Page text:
A major reason of infection in the respiratory tracts of humans, influenza viruses affect lives of more than 600 million patients annually. In the United States alone, influenza causes as many as 30,000 deaths per annum.
The structure of influenza viruses resembles to that of an encompassed RNA viruses that come from Orthomyxoviridac family. These nucleocapsids are helically symmetric nano-sized particles and composed of a single nucleoprotein containing a multipartite genome of seven to eight segments of single-stranded antisense RNA. Divided on the basis of the varied nucleoprotein antigen constituents, influenza viruses occur in three forms viz. Type A, B and C. Out of them, type A is the most notorious and causes severe damage to human and other host animals. Depending upon whether the surfacing antigen is haemagglutinin (HA) or neuraminidase (NA), the type A influenza virus can be subsequently classified in many subtypes, the most dangerous out of the sixteen HA and nine NA being H1N1 and H3N2.
In an absence of an effective and universally accepted influenza treatment, H1N1 influenza continues to affect the health of many victims in recent years. The government and administrating authorities have shifted their urgent concerns to eradicate or at least cure this disease. In line, the medical fraternity and research agencies have taken this as a challenging task to diagnose and effectively cure the disease right from the stage where symptoms show up in the patients.
The existing guidelines that govern the common diagnosis recommend that patients suffering from influenza-like illnesses during pandemic or epidemic should receive antipyretic treatment with regular administration of ibuprofen or paracetamol. Despite the lack of sufficient scientific evidence supporting its high-utility, medical experts opine that this system of treatment helps the patient with little harm or side-effects.
We will like to attempt a brief inspection on the role of fever in determining whether antipyretic treatment is beneficial in curing influenza or poses the threat to the patient. Monitoring the risks that determine the progress of diagnosis, we can approach towards a more healthy and regulated medical treatment.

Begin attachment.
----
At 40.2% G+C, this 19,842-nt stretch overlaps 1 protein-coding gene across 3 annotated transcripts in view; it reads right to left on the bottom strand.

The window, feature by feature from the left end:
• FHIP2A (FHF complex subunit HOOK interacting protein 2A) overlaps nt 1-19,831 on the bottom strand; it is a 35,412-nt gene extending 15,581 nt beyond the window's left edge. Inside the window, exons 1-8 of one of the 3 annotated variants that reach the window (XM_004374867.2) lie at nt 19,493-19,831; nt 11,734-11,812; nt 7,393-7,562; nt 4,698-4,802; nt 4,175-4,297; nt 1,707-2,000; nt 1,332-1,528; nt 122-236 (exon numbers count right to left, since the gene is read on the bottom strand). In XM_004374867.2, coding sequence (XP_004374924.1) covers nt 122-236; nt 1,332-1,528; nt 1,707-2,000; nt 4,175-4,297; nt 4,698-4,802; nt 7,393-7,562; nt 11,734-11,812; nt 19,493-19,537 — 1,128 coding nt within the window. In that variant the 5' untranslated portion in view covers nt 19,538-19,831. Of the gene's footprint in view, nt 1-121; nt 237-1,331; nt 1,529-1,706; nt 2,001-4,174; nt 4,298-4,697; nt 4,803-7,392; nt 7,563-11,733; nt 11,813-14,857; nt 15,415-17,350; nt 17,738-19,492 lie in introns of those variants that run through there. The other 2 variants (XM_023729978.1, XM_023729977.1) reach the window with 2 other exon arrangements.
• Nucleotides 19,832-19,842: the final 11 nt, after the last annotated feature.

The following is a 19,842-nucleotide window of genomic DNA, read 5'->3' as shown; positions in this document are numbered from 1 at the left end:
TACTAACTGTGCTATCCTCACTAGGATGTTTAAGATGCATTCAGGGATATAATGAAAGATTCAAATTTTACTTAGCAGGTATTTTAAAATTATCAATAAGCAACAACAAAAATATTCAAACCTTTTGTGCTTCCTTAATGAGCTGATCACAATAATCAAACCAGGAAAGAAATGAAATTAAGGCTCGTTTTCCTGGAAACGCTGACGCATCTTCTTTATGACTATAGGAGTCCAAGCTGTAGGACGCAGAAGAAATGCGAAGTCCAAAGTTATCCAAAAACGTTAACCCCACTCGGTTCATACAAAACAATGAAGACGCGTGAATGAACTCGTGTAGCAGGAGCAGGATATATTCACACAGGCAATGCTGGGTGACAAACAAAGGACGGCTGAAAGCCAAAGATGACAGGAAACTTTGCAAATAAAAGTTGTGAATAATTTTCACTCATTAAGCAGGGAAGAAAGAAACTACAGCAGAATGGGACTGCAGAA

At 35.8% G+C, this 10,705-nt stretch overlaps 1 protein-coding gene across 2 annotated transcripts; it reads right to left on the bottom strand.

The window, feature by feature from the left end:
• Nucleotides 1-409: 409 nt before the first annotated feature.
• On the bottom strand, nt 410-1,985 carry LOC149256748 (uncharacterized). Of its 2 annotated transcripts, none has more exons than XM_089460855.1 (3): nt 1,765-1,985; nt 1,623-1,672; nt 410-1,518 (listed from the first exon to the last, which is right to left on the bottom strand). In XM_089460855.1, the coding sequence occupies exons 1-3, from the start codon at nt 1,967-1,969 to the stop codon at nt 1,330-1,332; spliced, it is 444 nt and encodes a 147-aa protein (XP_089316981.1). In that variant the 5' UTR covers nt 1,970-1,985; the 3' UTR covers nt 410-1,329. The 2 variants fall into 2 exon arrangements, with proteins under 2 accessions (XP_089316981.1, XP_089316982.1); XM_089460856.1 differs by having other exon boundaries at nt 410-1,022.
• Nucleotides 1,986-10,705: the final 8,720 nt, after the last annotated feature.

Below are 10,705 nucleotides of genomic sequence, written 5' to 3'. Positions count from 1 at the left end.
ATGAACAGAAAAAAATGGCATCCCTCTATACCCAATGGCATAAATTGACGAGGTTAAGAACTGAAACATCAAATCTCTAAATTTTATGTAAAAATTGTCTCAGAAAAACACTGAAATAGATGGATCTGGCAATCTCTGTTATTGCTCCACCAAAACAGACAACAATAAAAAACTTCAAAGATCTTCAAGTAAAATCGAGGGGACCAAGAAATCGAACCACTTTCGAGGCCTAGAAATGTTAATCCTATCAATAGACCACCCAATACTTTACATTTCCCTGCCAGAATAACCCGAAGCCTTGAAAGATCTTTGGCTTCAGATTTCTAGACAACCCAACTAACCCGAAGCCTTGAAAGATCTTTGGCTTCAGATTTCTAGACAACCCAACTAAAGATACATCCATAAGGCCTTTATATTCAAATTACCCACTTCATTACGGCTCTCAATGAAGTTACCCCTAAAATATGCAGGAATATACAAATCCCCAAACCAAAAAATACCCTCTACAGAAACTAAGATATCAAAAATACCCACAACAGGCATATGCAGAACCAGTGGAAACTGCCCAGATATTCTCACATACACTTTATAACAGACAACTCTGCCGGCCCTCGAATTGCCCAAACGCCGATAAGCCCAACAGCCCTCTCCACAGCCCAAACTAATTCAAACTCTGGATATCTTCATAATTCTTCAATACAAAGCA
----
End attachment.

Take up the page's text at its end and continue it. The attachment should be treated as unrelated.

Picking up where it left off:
Fever and the Defence Mechanism of Host Organism
We can correlate the fever with the phylogenetically antique host response system that is likely to help in survival. Antipyretic treatment can pose risks in terms of various bacterial, viral and other parasite-like microbial infections in humans and other animals. As an immediate response to the emergent infection due to influenza viruses, fever poses quite many beneficial as well as adverse impacts on the patient’s metabolic system as a whole. The increase in body temperature raises the proactive multiplication of active macrophages and lymphocytes thereby facilitating the cytotoxic T cell activity that in turn activates many other cytokines1, for instance, interferon.
There have been several instances to showcase the scarcity of double-blind placebo-controlled randomized clinical trials on the effect of antipyretic therapy on influenza infection in mammals, more so for humans. Due to the lack of substantial placebo group and distorted randomization of antipyretic treatment, there is little assessment of the effects of antipyretics on the severity or the duration of influenza infection in host animals. Quite opposite, however, can be ascertained from the controlled studies of the larger impact of antipyretics and longevity due to influenza infection in some animals.Risking the mortality in animals, a fixed effect pooled odds ratio of 1.32 is observed as a typical effect of antipyretics especially in the analysis of diclofenac and aspirin.
Lacking the solid evidence, probably because of insufficient case studies and relevant experimentation, we cannot confirm the use of antipyretics in treating influenza infections. Based on the results and implications of randomized controlled trials of antipyretics, we can assert that this should be practised and constantly analyzed to
derive the actionable insights.
Dr. B. Cory Harow is an emergency medicine doctor in Boynton Beach, Florida. He received his medical degree from Stony Brook University School of Medicine and has been in practice for 16 years.